Still Drawing Your Abdominals In?
In the brief article below, the analogy that Dr. McGill talks about with the fishing pole, I first heard directly from him at the Syracuse seminar. As he discusses, the lateral hoop tendons of the RA wrap around to stabilize the lower lumbar.
Check out this post from Dragondoor.com
PILATES exercises could cause more harm than good to some back-pain sufferers, controversial research suggests.
Studies into the “drawing in” method, a fundamental Pilates technique, have found the process may exacerbate pre-existing back conditions.
The technique involves participants drawing in their stomachs to their spines – and lifting the pelvic floor.
Stuart McGill, professor of spine biomechanics at the University of Waterloo in Ontario, Canada, told The Sunday Telegraph that by targeting the core, transverse abdominal muscle, people were potentially weakening their spines.
“If you hollow in, you bring the muscles closer to the spine, which reduces the stability of the back, so inherently you create a more unstable column,” he said.
Professor McGill said he had reached this conclusion after analysing how varying loads and forces affected the way the spine functioned.
“Consider a fishing rod upright, with the butt on the ground,” he said.
“It would buckle with a few grams of load placed on top, (but) attach wires to the rod at different levels … and the rod will bear many kilos without buckling.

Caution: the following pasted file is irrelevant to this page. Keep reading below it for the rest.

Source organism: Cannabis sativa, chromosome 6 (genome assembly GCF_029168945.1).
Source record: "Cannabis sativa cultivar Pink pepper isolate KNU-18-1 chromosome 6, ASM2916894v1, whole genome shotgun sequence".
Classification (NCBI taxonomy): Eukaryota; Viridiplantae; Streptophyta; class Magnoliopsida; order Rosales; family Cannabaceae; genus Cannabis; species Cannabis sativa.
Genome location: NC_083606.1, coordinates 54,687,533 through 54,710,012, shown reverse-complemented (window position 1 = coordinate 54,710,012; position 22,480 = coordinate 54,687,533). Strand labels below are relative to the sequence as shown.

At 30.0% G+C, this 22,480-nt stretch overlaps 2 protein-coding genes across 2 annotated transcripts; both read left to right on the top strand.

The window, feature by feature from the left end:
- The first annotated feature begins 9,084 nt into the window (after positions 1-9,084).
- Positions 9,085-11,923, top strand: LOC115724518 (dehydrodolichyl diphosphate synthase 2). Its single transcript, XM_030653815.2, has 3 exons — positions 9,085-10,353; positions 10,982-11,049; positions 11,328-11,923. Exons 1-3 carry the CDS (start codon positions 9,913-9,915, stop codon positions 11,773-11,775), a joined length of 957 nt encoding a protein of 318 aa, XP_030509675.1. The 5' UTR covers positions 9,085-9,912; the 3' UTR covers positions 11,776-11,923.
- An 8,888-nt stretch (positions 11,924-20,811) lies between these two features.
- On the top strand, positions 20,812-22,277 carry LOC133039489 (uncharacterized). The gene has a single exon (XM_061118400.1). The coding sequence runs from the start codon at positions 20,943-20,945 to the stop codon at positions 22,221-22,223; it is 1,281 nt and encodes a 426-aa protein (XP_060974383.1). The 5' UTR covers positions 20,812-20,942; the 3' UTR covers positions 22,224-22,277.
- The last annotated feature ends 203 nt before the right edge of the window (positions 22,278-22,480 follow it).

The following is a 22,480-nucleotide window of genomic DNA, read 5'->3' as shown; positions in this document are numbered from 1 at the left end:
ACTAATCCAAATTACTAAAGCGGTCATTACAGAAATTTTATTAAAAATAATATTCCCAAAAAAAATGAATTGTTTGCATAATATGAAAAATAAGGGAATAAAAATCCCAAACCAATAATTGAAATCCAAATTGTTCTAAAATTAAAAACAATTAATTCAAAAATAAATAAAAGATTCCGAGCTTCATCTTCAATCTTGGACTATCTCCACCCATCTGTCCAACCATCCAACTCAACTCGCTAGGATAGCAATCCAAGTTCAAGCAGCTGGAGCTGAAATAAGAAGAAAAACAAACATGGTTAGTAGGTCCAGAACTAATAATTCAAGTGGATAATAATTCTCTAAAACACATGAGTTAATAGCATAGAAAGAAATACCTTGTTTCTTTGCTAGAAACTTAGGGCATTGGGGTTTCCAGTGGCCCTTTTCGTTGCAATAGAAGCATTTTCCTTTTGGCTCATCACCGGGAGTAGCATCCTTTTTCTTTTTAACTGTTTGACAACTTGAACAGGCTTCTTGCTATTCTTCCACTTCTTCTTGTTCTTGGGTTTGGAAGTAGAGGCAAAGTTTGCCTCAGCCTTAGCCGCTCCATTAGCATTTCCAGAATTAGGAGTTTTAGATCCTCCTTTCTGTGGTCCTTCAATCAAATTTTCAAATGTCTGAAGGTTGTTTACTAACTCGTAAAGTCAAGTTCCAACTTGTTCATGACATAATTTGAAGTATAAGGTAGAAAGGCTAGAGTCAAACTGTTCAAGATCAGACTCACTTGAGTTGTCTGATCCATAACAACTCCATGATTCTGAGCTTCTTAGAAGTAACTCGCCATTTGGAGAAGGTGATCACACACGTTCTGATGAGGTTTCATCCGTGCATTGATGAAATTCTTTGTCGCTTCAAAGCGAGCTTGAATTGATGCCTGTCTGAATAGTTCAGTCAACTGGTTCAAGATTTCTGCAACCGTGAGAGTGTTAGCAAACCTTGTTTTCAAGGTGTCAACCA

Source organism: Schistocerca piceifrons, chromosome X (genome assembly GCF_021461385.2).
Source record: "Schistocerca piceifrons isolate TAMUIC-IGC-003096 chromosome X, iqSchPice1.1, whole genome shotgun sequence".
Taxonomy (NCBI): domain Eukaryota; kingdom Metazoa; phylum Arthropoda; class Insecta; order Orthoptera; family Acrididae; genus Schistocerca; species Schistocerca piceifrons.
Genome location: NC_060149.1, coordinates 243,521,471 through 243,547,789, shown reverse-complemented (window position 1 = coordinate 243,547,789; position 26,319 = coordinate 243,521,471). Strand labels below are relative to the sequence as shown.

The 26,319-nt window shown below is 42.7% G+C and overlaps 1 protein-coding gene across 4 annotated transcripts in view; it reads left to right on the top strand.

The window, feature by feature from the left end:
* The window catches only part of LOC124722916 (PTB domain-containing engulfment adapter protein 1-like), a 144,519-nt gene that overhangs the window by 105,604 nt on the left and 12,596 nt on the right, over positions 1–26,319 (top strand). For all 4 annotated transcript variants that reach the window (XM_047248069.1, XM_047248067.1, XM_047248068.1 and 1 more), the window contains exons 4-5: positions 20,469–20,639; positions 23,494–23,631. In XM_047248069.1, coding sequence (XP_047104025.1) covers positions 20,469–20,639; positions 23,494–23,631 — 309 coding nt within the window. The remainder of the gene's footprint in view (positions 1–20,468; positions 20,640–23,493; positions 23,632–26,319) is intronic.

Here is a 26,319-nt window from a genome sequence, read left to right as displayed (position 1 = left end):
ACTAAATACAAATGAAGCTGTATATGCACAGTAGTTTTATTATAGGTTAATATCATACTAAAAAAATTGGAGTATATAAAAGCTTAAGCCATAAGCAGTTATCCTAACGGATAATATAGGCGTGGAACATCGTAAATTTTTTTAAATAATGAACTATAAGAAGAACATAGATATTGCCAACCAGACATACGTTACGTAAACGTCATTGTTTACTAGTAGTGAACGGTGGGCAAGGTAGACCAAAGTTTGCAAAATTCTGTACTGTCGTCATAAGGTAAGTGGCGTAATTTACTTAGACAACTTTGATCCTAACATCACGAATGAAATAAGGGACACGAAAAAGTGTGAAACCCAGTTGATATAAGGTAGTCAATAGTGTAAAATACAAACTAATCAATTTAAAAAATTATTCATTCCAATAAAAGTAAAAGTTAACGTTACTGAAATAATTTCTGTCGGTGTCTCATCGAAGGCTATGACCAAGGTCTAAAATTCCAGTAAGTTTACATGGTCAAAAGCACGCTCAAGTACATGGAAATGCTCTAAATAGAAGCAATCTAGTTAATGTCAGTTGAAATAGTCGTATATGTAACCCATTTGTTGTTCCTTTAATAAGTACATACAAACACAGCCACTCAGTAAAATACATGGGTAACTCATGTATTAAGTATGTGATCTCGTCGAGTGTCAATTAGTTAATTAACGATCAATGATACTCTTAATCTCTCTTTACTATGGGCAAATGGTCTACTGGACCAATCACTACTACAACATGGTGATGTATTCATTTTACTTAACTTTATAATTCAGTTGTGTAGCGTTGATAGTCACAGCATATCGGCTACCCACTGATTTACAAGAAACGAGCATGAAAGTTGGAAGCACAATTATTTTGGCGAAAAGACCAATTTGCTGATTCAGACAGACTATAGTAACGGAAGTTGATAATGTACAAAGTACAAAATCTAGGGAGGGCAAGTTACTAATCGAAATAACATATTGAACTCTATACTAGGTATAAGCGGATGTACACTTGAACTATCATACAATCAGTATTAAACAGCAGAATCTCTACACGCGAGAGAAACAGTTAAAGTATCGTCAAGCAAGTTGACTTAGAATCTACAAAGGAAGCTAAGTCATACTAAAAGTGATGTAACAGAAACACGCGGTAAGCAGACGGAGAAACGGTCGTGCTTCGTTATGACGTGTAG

“Now bring the wire attachments on the ground closer to the base of the rod. Not only is the rod weakened, but it will buckle at a lower load. Your spine acts the same way.”
Pilates has long been trumpeted as helping its millions of followers stay toned and slim, while improving their posture and relieving back pain.
Its popularity has surged in recent years as people flock to classes.
Celebrities such as Madonna and Liz Hurley swear by its results.
Professor McGill said that although he believed Pilates in its purest form was advantageous for some, instructors should target all core muscles in the body and take into account their students’ fitness levels and injury history.
He said people should forget about “drawing in” and the transverse abdominal muscle and simply stiffen all the muscles and the abdominal wall at a level to match each task.
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